Of course my body rebelled and since they are brain meds my brain and body reacted drastically. I had ever symptom of brain damage and feared that I was rapidly dying. I had an MRI but it was the week of Christmas so I had to wait till after the holidays and longer to get my results (3 weeks) during this time I was a classic hypochondriac and feared the worse … it was torture waiting because the symptoms still felt like torture. After this I later found out why I had the problems… duh, from reducing my meds so quickly and I then went back to my shrink at Hopkins with my tail between my legs.

    I have had a number of other very trying times and have had to hold onto my life like a ship in awful weather each time. A few years ago I had vertigo and dizziness, very bad lack of balance and many other symptoms and went to all kinds of different doctors only to find that a Neurologist at Hopkins recommended I change my diet drastically.

    This does not even include my Neuropathy and the massive, persistent and unbearable pain that almost took my legs and tortured me along the way.

    Through most of these times I did something that I now regret. I researched everything I could find looking for explanations, fired doctors because I swore I was right and didn’t trust them and lived my life like someone who was dying. I was totally caught up in an unreal word of symptoms that led to definitions, solutions that SEEMED they would fix me and way too much fear and MIS-diagnosis.

    It is very hard for me to say this, but I believe you spend a heck of a lot of time playing your own doctor. My guess is that you have spent many hundreds of hours doing research to find things that just augment your fear and may very well NOT be your problems. What I learned over all the years was that even if I could not trust my doctors they were much closer to knowing what was wrong with me than I ever was,… by a long shot. It did not help me to always live in fear and diagnosis, but it helped to try to live anywhere beside the pain (which at many times was massive) Doing all the research just kept me living in the symptoms and usually led me down dead ends or firing -very qualified and knowledgeable – doctors

    I know that you are a very pro-active patient and coming from one who also is I think that this is great and so important, but I hope that in some way you can see that labeling things sometimes does nothing more than focusing on the same things you may be able to overcome with prayer, belief and letting others care for you

    So there, I said it… you can think whatever you want of my thoughts and feelings, but they come from someone who loves you very much and only wants the best for you…. and has seen very dark, painful and VERY discomforting experiences too and yet I am STILL HERE!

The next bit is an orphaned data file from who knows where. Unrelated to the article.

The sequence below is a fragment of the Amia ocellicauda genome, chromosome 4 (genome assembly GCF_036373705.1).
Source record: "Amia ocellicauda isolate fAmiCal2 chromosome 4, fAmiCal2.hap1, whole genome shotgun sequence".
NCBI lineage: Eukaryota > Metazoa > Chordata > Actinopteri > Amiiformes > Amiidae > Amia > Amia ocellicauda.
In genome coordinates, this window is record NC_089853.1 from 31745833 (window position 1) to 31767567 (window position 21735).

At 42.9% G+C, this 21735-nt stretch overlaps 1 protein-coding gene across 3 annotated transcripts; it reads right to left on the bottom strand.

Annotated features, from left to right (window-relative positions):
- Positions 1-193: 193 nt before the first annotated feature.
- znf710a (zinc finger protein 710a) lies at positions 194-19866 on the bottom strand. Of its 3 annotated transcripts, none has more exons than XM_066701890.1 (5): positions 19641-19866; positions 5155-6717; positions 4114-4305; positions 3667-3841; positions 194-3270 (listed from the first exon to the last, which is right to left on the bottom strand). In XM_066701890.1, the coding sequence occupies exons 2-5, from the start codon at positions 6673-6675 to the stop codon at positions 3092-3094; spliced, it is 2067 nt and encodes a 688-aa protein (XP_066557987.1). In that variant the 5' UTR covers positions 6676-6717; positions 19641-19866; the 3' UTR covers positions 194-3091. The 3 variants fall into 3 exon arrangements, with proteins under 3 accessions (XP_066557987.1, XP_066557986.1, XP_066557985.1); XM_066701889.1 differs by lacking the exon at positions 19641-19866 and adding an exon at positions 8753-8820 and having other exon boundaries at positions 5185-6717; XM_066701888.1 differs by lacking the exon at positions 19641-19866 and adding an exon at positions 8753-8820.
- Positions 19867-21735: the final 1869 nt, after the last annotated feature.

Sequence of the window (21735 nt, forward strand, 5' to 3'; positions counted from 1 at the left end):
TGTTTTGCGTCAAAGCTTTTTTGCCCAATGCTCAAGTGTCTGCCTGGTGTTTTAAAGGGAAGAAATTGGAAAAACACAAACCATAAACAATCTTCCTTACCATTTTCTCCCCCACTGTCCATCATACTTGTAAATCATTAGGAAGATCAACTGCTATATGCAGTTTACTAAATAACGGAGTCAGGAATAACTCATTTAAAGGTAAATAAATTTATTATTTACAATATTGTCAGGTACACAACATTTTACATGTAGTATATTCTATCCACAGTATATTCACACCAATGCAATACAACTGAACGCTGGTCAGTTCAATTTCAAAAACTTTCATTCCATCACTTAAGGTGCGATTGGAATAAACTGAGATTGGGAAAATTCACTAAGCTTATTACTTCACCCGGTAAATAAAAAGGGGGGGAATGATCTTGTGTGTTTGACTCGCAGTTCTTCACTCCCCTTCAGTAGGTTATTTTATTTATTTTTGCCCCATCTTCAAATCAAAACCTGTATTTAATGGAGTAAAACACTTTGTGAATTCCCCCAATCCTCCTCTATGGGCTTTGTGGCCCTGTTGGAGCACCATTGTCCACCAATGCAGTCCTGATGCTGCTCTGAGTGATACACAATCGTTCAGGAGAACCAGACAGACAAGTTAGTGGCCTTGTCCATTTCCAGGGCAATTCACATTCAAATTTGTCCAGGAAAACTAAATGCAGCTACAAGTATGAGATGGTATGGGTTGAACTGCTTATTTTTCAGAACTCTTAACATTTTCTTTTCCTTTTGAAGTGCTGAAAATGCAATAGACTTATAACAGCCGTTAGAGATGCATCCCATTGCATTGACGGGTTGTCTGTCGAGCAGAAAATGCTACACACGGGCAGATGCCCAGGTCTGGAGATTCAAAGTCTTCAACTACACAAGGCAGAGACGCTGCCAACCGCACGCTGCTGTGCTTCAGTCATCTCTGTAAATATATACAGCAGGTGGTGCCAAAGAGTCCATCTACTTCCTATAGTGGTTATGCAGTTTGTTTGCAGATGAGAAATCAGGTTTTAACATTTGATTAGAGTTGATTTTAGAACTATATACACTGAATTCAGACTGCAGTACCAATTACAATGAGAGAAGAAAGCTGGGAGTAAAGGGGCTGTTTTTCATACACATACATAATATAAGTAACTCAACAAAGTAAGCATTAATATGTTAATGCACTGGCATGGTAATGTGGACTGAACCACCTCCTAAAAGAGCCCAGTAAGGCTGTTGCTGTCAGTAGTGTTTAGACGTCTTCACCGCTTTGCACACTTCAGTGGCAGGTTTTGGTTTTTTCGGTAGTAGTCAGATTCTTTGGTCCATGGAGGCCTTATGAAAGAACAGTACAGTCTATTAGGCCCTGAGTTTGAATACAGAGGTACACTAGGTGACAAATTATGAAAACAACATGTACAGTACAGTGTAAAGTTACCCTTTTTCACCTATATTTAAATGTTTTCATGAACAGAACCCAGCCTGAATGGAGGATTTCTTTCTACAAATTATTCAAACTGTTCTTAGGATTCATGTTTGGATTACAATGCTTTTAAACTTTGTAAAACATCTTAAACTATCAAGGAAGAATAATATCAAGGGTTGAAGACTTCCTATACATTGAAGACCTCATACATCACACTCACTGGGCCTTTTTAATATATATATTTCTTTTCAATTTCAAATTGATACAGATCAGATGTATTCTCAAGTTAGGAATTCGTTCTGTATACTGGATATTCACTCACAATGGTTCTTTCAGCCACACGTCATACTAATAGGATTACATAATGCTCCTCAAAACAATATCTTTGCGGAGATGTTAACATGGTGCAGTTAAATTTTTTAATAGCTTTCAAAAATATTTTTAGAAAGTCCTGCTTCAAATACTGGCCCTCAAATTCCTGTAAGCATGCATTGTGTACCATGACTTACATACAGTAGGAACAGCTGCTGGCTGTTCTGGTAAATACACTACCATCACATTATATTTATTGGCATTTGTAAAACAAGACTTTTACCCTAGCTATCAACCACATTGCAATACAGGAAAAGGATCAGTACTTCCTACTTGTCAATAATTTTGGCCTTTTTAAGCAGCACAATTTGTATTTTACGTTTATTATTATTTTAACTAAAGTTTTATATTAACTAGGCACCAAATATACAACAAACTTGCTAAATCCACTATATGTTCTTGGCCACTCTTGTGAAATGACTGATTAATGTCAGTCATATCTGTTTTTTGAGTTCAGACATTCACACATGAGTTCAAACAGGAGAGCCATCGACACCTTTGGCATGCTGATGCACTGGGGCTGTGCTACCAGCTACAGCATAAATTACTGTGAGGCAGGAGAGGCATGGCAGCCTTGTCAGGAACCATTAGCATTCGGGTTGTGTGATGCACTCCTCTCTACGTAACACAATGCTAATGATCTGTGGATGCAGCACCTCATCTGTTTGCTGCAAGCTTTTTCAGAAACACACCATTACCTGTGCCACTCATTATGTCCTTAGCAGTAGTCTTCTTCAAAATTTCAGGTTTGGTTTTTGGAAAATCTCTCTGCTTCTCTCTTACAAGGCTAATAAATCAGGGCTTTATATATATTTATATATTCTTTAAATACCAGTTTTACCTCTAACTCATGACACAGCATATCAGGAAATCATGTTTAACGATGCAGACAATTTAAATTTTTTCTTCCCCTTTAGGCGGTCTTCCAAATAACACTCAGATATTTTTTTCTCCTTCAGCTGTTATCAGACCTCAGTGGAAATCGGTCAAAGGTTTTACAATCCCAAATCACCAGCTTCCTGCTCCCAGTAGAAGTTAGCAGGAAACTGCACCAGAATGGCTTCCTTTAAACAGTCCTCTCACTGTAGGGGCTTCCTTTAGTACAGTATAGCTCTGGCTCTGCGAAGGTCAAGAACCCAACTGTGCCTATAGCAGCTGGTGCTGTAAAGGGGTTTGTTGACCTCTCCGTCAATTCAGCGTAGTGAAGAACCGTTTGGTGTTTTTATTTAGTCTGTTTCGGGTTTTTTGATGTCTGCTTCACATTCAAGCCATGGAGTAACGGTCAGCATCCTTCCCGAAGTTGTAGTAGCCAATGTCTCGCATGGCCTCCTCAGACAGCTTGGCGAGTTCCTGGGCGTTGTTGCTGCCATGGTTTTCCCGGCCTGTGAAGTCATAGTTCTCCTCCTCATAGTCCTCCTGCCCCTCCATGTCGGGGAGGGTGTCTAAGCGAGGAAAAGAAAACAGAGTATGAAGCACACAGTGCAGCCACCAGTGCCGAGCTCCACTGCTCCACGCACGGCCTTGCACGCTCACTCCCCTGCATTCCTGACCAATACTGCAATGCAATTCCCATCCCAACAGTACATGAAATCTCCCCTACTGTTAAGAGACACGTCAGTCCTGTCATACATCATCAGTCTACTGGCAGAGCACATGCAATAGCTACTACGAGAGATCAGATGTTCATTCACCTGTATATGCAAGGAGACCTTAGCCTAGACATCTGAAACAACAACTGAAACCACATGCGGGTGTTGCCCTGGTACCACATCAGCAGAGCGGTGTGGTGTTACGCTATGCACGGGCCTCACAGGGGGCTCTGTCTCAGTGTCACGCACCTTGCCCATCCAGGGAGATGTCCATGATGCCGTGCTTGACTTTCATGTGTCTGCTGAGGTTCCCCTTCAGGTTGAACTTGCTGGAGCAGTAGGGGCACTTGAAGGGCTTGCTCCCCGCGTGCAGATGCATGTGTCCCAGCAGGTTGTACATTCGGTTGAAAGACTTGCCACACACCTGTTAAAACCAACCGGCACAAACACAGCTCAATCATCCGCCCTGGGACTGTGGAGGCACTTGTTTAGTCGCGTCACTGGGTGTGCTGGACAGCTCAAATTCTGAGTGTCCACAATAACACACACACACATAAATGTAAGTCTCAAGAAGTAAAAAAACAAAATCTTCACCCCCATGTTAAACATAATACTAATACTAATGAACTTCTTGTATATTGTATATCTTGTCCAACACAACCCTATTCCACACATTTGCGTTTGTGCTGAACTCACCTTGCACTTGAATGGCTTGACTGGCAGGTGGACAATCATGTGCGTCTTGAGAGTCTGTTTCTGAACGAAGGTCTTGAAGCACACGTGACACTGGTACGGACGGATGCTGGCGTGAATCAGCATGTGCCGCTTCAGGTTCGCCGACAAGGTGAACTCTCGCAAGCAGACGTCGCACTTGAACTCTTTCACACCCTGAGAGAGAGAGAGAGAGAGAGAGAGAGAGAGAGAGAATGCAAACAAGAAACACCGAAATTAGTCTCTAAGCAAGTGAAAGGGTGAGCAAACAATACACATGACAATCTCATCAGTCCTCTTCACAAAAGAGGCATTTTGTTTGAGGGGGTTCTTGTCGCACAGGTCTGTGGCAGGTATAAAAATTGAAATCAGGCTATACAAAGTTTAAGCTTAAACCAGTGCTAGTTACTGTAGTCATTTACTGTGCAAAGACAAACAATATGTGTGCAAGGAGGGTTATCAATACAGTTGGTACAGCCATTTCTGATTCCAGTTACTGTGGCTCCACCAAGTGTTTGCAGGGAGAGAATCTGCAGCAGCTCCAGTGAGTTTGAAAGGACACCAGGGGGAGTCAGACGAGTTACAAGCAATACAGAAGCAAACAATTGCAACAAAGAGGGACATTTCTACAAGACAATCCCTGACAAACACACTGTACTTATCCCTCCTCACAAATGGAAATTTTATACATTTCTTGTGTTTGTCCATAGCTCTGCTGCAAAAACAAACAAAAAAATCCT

I wish I could give you a very big hug

    Much love,

    Moshe

    On Fri, Jul 12, 2013 at 1:13 PM, Wolfdreams…

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    • Moshe, I appreciate your sharing your journey, and know, especially having spoken with you in person about these and more, that it is truly a miracle you are still here, and have overcome so very much. You’ve learned many important lessons along the way, and grown into the wonderful human being you are today – one I’m honored to call not just a friend, but family.

      I also appreciate your concern for my “labeling” or “diagnosing” problems, and that I may not be trusting my doctors, and living in a state of fear. However, I don’t believe that to be true.

      ME/CFS is a very misunderstood illness, even by our doctors, and yet it is what I have. Because of that, and because it affects very many of the body’s systems – neurological, immune, gastrointestinal, and more – it is vital that I, the patient, like all patients with ME/CFS, be constantly “body-aware” or “body-attuned,” on the lookout for any problems or imbalances that are cropping up, so we can alert our doctors before the problems get out of control, as they very easily can – especially in a patient such as myself, in the more severe stage of the illness.

      Simply put, even with excellent doctors, were I not body-aware and medically-literate, I wouldn’t still be here, as several times they have “missed” things that could have proven deadly. And I have really excellent doctors – including the same Lyme doctor you met all those years ago – and yet, because they only see me for 45 minutes monthly, and can only absorb so much in that amount of time, both they and I agree that we work in a collaborative partnership. They are not dictators, with very rare exceptions. They recognize that no one really knows what is going on in my very precariously balanced body better than me.